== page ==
Sending Our Son To College During the COVID-19 Pandemic

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This Is Not What We Prepared For

I’ve been waiting for the tears for 17 years. Nate started preschool before he was three years old. I was proud he potty trained early and was eager to “go to school.” He was only four years old when he started kindergarten. I didn’t cry because my cute little guy was fiercely independent and couldn’t wait to get into the classroom. When we lived in Oklahoma, parents were shocked I wouldn’t hold my child back a year in order “to be bigger for sports.” I didn’t cry when he went to middle school, even though he was tiny compared to his classmates. When he started high school a few short years later in Albuquerque, I got a little nervous.

I wasn’t the mom who cried at these milestones. That was until we were faced with sending our son to college during a global pandemic. This is not the college experience we prepared for.

College During COVID

Leading up to the move-in weekend we, like many other families, were inundated with questions and what-if scenarios surrounding kids going back to school during this unprecedented global pandemic. Are they taking online classes? Are they letting all those kids back on campus? I’ve heard comments such as, “Well, I’M NOT PAYING for my kid just to go online only!” or “I wouldn’t LET my kid go to school right now.” It’s easy to make those statements. But after a lot of discussion as a family, we let Nate decide.

We have read, reread, and watched all the college information on their plans for reopening in the fall. Would I choose to go? It doesn’t matter. It’s his choice. What would it look like for us to withhold our support because we disagree with his decision? It wasn’t too long ago (okay it was, but I still remember it vividly) that I was in his position. And you could not keep me from moving as far away from my home as possible.

Before our 5-hour drive, I snuck out to drop our dog off at the kennel for the night. I cried then. I cried a few times before that too, but I took that time to feel the emotions so I could acknowledge and accept them. That time alone gave me the chance to give myself a sweet pep talk. I told myself, “Don’t talk too loud. Let Nate do all the talking. Just be there to answer his questions. Offer up a grocery run for food and snacks for the dorm. Don’t volunteer to do anything unless he asks. Just maintain.”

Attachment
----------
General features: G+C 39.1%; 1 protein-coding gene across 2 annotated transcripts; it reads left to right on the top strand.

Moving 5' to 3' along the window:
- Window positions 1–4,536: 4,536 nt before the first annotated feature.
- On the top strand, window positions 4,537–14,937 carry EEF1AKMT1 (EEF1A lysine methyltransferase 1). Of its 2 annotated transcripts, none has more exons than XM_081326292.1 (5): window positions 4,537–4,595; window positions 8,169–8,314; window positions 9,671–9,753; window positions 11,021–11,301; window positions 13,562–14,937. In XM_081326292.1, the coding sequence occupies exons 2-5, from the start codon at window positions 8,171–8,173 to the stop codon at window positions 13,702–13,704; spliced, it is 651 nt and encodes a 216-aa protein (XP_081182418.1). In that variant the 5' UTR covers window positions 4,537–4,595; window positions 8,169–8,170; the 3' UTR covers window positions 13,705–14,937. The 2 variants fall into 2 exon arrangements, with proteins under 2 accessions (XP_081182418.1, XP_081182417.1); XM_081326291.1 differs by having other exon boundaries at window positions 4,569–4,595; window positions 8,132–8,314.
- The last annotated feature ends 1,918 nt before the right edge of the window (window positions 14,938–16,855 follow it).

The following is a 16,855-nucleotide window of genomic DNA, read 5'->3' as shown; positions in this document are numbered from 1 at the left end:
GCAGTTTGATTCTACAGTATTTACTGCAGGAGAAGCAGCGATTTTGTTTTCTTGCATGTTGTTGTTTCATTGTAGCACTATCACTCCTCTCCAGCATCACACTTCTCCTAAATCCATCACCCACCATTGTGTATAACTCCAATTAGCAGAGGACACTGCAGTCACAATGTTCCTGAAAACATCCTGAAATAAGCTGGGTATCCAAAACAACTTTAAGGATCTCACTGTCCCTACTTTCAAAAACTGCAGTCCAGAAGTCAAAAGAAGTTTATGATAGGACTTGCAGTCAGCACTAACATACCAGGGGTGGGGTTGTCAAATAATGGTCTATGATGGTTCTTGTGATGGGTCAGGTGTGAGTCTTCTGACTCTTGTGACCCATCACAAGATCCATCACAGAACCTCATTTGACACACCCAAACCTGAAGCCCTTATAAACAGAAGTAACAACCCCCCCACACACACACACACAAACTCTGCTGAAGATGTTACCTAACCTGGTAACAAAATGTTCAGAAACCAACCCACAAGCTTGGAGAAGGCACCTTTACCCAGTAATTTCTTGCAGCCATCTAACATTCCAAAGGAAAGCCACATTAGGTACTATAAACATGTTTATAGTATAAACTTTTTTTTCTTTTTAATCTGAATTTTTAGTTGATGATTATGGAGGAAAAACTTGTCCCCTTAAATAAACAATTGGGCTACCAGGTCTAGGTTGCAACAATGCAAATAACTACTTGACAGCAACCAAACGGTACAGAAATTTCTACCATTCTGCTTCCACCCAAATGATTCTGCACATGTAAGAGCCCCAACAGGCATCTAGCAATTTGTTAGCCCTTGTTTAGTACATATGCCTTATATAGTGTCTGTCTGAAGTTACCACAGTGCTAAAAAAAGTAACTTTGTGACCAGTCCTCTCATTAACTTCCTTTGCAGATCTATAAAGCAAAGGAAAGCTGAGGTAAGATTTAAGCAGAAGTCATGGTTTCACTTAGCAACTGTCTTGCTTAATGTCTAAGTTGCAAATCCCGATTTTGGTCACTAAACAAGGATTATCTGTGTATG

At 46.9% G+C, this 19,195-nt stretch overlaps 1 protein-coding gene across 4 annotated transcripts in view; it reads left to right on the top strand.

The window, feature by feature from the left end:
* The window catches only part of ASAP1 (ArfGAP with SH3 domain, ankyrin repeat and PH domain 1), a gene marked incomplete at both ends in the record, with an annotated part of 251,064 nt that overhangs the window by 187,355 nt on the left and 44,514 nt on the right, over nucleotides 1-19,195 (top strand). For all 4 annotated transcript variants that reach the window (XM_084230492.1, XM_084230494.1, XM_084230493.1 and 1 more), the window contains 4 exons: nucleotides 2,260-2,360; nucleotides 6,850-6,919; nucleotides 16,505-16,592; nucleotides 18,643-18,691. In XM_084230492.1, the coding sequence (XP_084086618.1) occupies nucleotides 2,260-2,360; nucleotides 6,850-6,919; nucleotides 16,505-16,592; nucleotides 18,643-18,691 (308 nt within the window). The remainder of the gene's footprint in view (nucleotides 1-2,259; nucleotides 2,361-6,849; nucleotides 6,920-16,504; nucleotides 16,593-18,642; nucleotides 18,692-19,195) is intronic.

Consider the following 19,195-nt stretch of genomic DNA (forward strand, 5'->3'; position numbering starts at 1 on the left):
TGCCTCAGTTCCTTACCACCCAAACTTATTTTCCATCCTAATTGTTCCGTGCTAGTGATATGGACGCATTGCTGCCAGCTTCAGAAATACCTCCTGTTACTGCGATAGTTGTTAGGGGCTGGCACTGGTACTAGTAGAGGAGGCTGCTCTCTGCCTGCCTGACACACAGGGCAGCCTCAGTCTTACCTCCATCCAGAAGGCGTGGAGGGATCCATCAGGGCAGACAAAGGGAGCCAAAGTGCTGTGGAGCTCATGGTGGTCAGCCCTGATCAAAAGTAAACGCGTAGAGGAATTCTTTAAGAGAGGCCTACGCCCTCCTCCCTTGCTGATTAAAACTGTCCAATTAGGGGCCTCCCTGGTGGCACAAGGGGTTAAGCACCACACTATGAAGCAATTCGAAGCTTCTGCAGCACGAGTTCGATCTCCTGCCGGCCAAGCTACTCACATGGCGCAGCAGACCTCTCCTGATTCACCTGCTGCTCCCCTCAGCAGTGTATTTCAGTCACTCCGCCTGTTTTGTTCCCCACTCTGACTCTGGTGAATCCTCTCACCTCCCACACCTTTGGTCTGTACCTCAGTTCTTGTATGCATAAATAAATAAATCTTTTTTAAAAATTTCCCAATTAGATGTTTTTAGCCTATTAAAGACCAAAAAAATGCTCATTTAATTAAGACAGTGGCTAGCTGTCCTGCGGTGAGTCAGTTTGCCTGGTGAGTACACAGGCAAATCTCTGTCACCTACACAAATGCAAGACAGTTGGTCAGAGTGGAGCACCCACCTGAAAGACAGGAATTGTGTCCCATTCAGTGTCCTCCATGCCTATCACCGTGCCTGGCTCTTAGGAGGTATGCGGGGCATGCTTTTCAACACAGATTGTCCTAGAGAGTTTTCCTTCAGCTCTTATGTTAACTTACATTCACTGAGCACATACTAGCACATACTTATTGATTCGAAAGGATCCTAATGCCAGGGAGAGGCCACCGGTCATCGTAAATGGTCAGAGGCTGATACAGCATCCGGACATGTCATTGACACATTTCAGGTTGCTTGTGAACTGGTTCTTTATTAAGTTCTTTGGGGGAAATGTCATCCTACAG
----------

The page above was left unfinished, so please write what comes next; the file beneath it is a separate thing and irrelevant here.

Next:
This Wasn’t About Me. This Was About Him

When I returned, Nate and his dad were busy loading Nate’s car with the plethora of dorm room necessities I had been buying for six months. No matter how many lists we’ve made, I was sure we would find things he would still need when we got there. I’m a planner, and I organize things. Nate was cool as a cucumber, but I’m sure a million emotions and questions were going through his mind. I quickly realized this wasn’t about me; this was about him. I watched him pull out of the driveway since he was driving his car and himself to school, and we were following with his younger brother in my minivan.

packing the car

When we arrived at the hotel, I noticed tensions between him and his brother were rising. Typical arguments I’m used to hearing, especially since we’ve all been at home more often due to the global pandemic. I know Edison was projecting his nervousness and sadness about seeing his brother leave.

The worst part about that night wasn’t the fighting. It wasn’t the impending goodbyes the next morning; it was our collective gasp at the restaurant we chose to eat at. No one wore a mask; people were in parties bigger than four people, shaking hands, hugging, etc. I had this sudden urge to pack up everyone and drive back home that very moment.

College Move-In Day

The next morning, my husband went with Nate to pick up his Student ID before his scheduled move-in timeslot. This allowed me and Edison to get some breakfast, and we chose to drive through since we weren’t comfortable dining inside anywhere after the previous night’s experience. We drove to a beautiful park near campus and just had a friendly chat while we killed some time. I got a glimpse of what the next few years with only my youngest will be like. I’m looking forward to it.

move-inThe move-in time came, and we met his college roommate. We unloaded all the boxes he said “were too many, Mom!” in two short trips and started helping him unpack. I was making a list of things he either forgot or that he decided he wanted. We left him to make our final run to Target, and once we got back, it was time to say goodbye. He let me take a quick photo of him. (He didn’t fight me for once about taking his picture!). Then he walked us out to the car, hugged his brother, hugged his dad, and finally, me. I held him tight, told him I loved him, and to call if he needed anything.

saying goodbyeOverwhelmed With Pride

Expecting to be overwhelmed with sadness, I surprised myself. I was overwhelmed with pride. My son was facing life head-on with determination and strength while also dealing with uncertainties surrounding a global pandemic. We raised Nate to be independent and driven. He needed to leave and go explore what life without mom and dad there 24/7 is really like. He decided to go and assured us he would take precautions to avoid getting sick and also potentially exposing others. Isn’t that what we’re all doing right now anyway? We can’t avoid every risk, but we take precautions as best we know-how. My hope is that he explores all the possibilities in front of him and builds a life full of adventure, success, and happiness.


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sending our son to college during Covid, ABQ Mom

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